The United States wants to put more pressure on the Burmese junta

“There is general recognition that the regime needs to feel more pressure,” Derek Chollet, adviser to the US State Department, told AFP.

He notably pointed to the bombardment of a school which killed at least 11 children a few days ago, as well as the execution in July of four political prisoners by the junta which took power in February 2021.

This adviser has, on the sidelines of the UN General Assembly in New York, discussed this week with other governments and with representatives of the “government of national unity” composed of members of the party of the detained former leader Aung San Suu Kyi. He also spoke remotely with armed groups of ethnic minorities.

He discussed with other countries a possible resolution in the Security Council but the efforts are at “an early stage”.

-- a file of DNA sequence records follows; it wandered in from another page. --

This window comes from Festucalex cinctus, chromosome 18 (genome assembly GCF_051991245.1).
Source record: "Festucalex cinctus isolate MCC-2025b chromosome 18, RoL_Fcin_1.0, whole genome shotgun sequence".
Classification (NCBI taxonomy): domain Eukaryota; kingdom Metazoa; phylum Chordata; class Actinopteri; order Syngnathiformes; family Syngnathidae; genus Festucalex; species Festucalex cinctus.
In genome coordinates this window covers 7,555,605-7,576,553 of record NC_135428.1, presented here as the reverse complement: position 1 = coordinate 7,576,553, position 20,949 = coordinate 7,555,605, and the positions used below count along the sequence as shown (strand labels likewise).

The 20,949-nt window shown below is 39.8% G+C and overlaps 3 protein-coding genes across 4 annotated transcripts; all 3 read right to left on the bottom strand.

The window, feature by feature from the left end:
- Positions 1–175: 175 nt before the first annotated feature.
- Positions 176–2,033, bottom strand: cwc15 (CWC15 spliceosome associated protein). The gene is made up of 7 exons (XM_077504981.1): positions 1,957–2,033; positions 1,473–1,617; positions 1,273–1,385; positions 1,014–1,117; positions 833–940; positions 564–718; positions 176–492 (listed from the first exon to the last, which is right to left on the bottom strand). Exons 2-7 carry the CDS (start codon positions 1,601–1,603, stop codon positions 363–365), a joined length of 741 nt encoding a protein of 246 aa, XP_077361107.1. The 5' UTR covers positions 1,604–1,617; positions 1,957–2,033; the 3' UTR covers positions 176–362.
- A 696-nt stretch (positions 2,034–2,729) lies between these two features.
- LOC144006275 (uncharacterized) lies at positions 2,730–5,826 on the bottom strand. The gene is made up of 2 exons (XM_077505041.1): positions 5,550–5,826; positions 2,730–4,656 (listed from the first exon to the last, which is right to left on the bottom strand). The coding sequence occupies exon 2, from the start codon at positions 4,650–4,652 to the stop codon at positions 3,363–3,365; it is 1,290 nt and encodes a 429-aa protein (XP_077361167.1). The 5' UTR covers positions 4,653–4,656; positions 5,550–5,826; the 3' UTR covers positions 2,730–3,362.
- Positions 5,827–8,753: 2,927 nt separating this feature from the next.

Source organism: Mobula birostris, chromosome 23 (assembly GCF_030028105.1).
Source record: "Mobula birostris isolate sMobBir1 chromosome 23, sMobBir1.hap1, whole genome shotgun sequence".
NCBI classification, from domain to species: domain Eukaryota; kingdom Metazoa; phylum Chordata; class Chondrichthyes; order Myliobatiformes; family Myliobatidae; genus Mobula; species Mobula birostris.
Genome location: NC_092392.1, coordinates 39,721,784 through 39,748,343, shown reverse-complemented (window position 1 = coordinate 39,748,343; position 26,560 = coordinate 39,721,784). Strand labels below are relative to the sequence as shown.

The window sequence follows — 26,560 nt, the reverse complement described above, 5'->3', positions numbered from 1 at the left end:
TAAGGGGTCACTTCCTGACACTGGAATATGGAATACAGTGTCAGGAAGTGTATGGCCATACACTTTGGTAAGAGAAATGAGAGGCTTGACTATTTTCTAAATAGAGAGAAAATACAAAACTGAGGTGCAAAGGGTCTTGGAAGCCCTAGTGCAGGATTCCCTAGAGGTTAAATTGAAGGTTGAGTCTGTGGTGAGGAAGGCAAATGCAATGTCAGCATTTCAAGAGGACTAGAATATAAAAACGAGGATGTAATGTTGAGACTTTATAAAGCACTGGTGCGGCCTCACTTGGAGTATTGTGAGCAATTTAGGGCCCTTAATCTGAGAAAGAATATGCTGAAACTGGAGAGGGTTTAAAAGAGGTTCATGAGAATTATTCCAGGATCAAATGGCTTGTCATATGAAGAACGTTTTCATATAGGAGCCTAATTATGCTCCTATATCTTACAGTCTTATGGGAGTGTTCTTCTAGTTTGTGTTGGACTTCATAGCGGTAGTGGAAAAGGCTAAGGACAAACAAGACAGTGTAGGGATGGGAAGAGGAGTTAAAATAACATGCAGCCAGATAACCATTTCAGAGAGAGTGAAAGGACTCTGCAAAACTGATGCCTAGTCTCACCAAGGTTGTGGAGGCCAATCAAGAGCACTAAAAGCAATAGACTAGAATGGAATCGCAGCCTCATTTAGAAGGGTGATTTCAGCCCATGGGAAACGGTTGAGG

“We think it is important to try,” he added, noting however that we had to be “realistic” in the face of the veto power of Russia and China, allies of the Burmese military.

The Security Council held a closed meeting on Burma last week.

Derek Chollet on the other hand insisted to other governments that “we should not lend any credibility” to the elections the junta is planning for August 2023. “I told them that we see no chance of these elections being free and just”.

Earlier in the day, Thomas Andrews, United Nations special rapporteur on the situation of human rights in Burma, had estimated that Burma was preparing “rigged” elections, denouncing “fraud”.

After a decade of democracy, Burma descended into bloody conflict after the military overthrew the civilian government of Aung San Suu Kyi in a February 2021 coup.

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